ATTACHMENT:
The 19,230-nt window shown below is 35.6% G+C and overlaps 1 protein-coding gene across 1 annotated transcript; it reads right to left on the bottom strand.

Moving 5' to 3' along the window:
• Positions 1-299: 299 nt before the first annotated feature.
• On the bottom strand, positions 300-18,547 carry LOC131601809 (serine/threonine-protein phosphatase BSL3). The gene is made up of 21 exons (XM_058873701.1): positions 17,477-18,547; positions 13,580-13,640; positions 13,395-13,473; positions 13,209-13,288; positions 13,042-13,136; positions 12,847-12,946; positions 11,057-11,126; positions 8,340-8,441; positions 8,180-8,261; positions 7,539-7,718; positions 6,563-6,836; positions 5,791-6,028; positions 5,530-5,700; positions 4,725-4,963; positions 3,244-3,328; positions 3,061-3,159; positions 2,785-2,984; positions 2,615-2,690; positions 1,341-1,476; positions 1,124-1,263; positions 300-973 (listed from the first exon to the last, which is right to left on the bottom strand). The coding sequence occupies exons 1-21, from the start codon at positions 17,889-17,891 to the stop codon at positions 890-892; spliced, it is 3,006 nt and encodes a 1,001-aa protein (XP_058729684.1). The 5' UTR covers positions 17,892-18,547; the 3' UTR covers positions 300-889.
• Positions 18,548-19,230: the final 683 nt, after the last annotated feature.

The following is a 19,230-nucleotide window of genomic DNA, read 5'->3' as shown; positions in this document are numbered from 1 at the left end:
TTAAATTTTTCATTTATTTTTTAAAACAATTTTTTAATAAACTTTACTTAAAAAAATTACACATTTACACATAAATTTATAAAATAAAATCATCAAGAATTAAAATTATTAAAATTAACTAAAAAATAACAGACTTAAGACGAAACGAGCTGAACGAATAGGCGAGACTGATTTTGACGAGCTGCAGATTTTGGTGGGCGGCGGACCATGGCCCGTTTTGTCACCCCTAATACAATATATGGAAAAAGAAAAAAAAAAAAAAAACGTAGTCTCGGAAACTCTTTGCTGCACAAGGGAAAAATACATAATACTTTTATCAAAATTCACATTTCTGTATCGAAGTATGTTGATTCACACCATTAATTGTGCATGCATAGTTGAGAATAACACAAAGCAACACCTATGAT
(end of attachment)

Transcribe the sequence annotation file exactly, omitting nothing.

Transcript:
The 19,230-nt window shown below is 35.6% G+C and overlaps 1 protein-coding gene across 1 annotated transcript; it reads right to left on the bottom strand.

Moving 5' to 3' along the window:
• Positions 1-299: 299 nt before the first annotated feature.
• On the bottom strand, positions 300-18,547 carry LOC131601809 (serine/threonine-protein phosphatase BSL3). The gene is made up of 21 exons (XM_058873701.1): positions 17,477-18,547; positions 13,580-13,640; positions 13,395-13,473; positions 13,209-13,288; positions 13,042-13,136; positions 12,847-12,946; positions 11,057-11,126; positions 8,340-8,441; positions 8,180-8,261; positions 7,539-7,718; positions 6,563-6,836; positions 5,791-6,028; positions 5,530-5,700; positions 4,725-4,963; positions 3,244-3,328; positions 3,061-3,159; positions 2,785-2,984; positions 2,615-2,690; positions 1,341-1,476; positions 1,124-1,263; positions 300-973 (listed from the first exon to the last, which is right to left on the bottom strand). The coding sequence occupies exons 1-21, from the start codon at positions 17,889-17,891 to the stop codon at positions 890-892; spliced, it is 3,006 nt and encodes a 1,001-aa protein (XP_058729684.1). The 5' UTR covers positions 17,892-18,547; the 3' UTR covers positions 300-889.
• Positions 18,548-19,230: the final 683 nt, after the last annotated feature.

The following is a 19,230-nucleotide window of genomic DNA, read 5'->3' as shown; positions in this document are numbered from 1 at the left end:
TTAAATTTTTCATTTATTTTTTAAAACAATTTTTTAATAAACTTTACTTAAAAAAATTACACATTTACACATAAATTTATAAAATAAAATCATCAAGAATTAAAATTATTAAAATTAACTAAAAAATAACAGACTTAAGACGAAACGAGCTGAACGAATAGGCGAGACTGATTTTGACGAGCTGCAGATTTTGGTGGGCGGCGGACCATGGCCCGTTTTGTCACCCCTAATACAATATATGGAAAAAGAAAAAAAAAAAAAAAACGTAGTCTCGGAAACTCTTTGCTGCACAAGGGAAAAATACATAATACTTTTATCAAAATTCACATTTCTGTATCGAAGTATGTTGATTCACACCATTAATTGTGCATGCATAGTTGAGAATAACACAAAGCAACACCTATGAT